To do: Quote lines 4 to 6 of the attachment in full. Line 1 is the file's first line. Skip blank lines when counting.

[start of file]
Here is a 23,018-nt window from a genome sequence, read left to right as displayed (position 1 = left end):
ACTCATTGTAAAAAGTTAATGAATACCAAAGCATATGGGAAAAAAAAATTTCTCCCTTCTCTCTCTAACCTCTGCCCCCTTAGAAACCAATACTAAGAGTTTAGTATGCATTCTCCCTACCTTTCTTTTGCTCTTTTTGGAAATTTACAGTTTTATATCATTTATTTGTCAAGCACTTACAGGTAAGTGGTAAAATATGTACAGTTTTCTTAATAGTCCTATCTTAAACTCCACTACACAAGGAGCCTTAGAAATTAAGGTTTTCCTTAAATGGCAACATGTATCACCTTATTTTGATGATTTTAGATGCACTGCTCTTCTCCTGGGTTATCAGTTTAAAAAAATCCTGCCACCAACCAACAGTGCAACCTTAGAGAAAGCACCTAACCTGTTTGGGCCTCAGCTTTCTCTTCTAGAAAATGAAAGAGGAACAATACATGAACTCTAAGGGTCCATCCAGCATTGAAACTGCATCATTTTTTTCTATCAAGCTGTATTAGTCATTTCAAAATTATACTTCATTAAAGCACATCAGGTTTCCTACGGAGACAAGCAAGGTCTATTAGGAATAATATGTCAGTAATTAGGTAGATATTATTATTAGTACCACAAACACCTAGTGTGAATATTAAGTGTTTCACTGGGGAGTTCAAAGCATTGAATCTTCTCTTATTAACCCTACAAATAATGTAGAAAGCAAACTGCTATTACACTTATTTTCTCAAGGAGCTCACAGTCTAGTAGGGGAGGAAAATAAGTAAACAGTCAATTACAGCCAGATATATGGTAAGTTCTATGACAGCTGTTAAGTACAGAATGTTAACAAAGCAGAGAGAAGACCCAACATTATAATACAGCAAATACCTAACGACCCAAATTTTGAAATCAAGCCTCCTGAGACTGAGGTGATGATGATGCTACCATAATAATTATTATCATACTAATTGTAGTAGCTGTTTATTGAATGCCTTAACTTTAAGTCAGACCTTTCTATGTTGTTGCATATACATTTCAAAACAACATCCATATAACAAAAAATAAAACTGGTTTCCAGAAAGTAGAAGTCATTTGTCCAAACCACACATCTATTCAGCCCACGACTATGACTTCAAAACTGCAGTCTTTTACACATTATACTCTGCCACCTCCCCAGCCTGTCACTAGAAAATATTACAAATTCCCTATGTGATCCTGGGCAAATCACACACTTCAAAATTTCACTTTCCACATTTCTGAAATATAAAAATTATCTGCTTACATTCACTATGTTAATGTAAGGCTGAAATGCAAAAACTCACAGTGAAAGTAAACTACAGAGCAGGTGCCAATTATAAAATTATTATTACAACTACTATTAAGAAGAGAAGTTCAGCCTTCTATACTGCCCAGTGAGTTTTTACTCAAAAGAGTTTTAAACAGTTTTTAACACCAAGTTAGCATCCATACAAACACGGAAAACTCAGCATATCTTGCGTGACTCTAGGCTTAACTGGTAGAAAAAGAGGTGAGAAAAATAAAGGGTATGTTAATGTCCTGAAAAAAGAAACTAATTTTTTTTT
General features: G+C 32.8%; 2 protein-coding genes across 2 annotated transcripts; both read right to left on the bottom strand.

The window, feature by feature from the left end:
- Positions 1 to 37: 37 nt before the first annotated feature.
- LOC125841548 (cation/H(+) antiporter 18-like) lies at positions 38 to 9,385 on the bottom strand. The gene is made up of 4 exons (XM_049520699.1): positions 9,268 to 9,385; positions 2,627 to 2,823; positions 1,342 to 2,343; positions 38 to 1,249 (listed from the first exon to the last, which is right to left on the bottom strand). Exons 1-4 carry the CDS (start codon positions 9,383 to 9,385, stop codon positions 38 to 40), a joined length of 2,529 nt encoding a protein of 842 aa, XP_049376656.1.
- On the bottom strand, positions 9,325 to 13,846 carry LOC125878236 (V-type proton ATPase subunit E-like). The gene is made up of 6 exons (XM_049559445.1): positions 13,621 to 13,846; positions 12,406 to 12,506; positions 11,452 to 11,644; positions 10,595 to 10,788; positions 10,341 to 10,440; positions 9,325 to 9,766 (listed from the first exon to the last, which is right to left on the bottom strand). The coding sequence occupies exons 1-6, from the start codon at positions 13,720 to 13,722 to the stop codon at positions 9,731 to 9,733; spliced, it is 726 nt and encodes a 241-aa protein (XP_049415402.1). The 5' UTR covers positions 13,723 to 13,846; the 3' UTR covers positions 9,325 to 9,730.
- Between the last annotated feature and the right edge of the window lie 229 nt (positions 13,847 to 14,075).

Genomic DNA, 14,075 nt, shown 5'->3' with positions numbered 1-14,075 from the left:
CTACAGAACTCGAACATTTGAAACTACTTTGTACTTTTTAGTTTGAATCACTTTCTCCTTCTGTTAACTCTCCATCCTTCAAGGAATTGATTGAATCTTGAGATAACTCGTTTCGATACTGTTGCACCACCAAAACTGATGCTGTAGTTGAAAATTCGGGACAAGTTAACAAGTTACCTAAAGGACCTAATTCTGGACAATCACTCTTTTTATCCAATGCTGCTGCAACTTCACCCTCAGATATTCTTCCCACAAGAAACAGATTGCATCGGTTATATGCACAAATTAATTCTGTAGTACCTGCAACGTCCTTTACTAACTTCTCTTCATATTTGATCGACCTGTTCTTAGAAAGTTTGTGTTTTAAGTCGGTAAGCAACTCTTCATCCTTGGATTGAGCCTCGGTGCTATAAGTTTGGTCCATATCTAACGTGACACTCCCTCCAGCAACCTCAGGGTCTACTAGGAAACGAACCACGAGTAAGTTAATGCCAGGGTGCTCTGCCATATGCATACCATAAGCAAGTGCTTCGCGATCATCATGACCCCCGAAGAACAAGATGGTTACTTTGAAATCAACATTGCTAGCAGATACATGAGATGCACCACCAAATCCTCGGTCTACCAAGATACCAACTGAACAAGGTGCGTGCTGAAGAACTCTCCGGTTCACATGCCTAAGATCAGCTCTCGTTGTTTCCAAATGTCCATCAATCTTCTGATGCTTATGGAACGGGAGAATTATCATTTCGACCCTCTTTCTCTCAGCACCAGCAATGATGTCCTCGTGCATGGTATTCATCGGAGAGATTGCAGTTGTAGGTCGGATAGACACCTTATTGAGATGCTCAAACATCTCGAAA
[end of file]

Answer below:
The window, feature by feature from the left end:
- Positions 1 to 37: 37 nt before the first annotated feature.
- LOC125841548 (cation/H(+) antiporter 18-like) lies at positions 38 to 9,385 on the bottom strand. The gene is made up of 4 exons (XM_049520699.1): positions 9,268 to 9,385; positions 2,627 to 2,823; positions 1,342 to 2,343; positions 38 to 1,249 (listed from the first exon to the last, which is right to left on the bottom strand). Exons 1-4 carry the CDS (start codon positions 9,383 to 9,385, stop codon positions 38 to 40), a joined length of 2,529 nt encoding a protein of 842 aa, XP_049376656.1.